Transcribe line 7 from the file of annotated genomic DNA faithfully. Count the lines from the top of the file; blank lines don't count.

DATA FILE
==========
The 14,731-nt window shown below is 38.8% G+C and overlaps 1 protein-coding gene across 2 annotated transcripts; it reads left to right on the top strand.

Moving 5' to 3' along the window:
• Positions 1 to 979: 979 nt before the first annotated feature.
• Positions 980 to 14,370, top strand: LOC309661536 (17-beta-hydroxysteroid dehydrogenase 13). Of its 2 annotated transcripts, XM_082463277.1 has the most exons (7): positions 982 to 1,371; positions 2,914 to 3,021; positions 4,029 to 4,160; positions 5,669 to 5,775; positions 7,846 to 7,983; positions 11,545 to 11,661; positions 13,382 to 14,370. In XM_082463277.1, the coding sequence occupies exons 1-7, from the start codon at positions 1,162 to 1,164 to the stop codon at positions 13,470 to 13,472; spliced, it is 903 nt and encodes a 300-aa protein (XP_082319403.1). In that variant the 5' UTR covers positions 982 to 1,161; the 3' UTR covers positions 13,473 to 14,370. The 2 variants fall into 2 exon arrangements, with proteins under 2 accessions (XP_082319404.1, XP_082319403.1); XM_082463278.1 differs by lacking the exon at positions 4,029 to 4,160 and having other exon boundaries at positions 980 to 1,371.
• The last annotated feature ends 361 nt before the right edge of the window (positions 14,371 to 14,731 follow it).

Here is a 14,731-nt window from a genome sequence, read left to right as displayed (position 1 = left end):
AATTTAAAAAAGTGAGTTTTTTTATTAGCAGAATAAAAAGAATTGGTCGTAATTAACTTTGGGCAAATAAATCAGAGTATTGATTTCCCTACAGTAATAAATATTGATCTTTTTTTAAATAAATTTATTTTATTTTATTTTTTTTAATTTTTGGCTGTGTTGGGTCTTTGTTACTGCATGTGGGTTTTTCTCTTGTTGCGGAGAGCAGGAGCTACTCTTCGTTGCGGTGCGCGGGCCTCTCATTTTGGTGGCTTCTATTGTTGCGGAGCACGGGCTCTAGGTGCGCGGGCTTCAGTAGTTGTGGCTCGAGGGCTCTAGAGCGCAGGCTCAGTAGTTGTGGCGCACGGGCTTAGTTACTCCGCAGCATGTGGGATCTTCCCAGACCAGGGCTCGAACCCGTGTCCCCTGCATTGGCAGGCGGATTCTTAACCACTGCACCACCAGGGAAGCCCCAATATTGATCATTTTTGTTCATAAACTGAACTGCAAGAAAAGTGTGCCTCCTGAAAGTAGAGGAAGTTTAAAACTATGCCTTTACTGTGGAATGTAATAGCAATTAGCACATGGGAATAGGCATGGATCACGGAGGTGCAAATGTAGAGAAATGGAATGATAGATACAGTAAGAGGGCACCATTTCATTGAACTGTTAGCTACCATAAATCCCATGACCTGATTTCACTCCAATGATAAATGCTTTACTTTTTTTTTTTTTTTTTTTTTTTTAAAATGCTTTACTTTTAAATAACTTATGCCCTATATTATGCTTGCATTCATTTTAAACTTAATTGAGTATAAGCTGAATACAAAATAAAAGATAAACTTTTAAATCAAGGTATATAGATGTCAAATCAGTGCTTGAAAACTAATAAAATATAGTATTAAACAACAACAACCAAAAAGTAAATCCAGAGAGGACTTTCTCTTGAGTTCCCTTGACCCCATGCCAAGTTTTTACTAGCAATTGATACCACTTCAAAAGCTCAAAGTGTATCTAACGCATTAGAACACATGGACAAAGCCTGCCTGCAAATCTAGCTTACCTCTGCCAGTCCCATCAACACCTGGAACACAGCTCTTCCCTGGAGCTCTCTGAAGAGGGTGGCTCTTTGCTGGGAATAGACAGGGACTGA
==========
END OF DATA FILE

AATTTAAAAAAGTGAGTTTTTTTATTAGCAGAATAAAAAGAATTGGTCGTAATTAACTTTGGGCAAATAAATCAGAGTATTGATTTCCCTACAGTAATAAATATTGATCTTTTTTTAAATAAATTTATTTTATTTTATTTTTTTTAATTTTTGGCTGTGTTGGGTCTTTGTTACTGCATGTGGGTTTTTCTCTTGTTGCGGAGAGCAGGAGCTACTCTTCGTTGCGGTGCGCGGGCCTCTCATTTTGGTGGCTTCTATTGTTGCGGAGCACGGGCTCTAGGTGCGCGGGCTTCAGTAGTTGTGGCTCGAGGGCTCTAGAGCGCAGGCTCAGTAGTTGTGGCGCACGGGCTTAGTTACTCCGCAGCATGTGGGATCTTCCCAGACCAGGGCTCGAACCCGTGTCCCCTGCATTGGCAGGCGGATTCTTAACCACTGCACCACCAGGGAAGCCCCAATATTGATCATTTTTGTTCATAAACTGAACTGCAAGAAAAGTGTGCCTCCTGAAAGTAGAGGAAGTTTAAAACTATGCCTTTACTGTGGAATGTAATAGCAATTAGCACATGGGAATAGGCATGGATCACGGAGGTGCAAATGTAGAGAAATGGAATGATAGATACAGTAAGAGGGCACCATTTCATTGAACTGTTAGCTACCATAAATCCCATGACCTGATTTCACTCCAATGATAAATGCTTTACTTTTTTTTTTTTTTTTTTTTTTTTAAAATGCTTTACTTTTAAATAACTTATGCCCTATATTATGCTTGCATTCATTTTAAACTTAATTGAGTATAAGCTGAATACAAAATAAAAGATAAACTTTTAAATCAAGGTATATAGATGTCAAATCAGTGCTTGAAAACTAATAAAATATAGTATTAAACAACAACAACCAAAAAGTAAATCCAGAGAGGACTTTCTCTTGAGTTCCCTTGACCCCATGCCAAGTTTTTACTAGCAATTGATACCACTTCAAAAGCTCAAAGTGTATCTAACGCATTAGAACACATGGACAAAGCCTGCCTGCAAATCTAGCTTACCTCTGCCAGTCCCATCAACACCTGGAACACAGCTCTTCCCTGGAGCTCTCTGAAGAGGGTGGCTCTTTGCTGGGAATAGACAGGGACTGA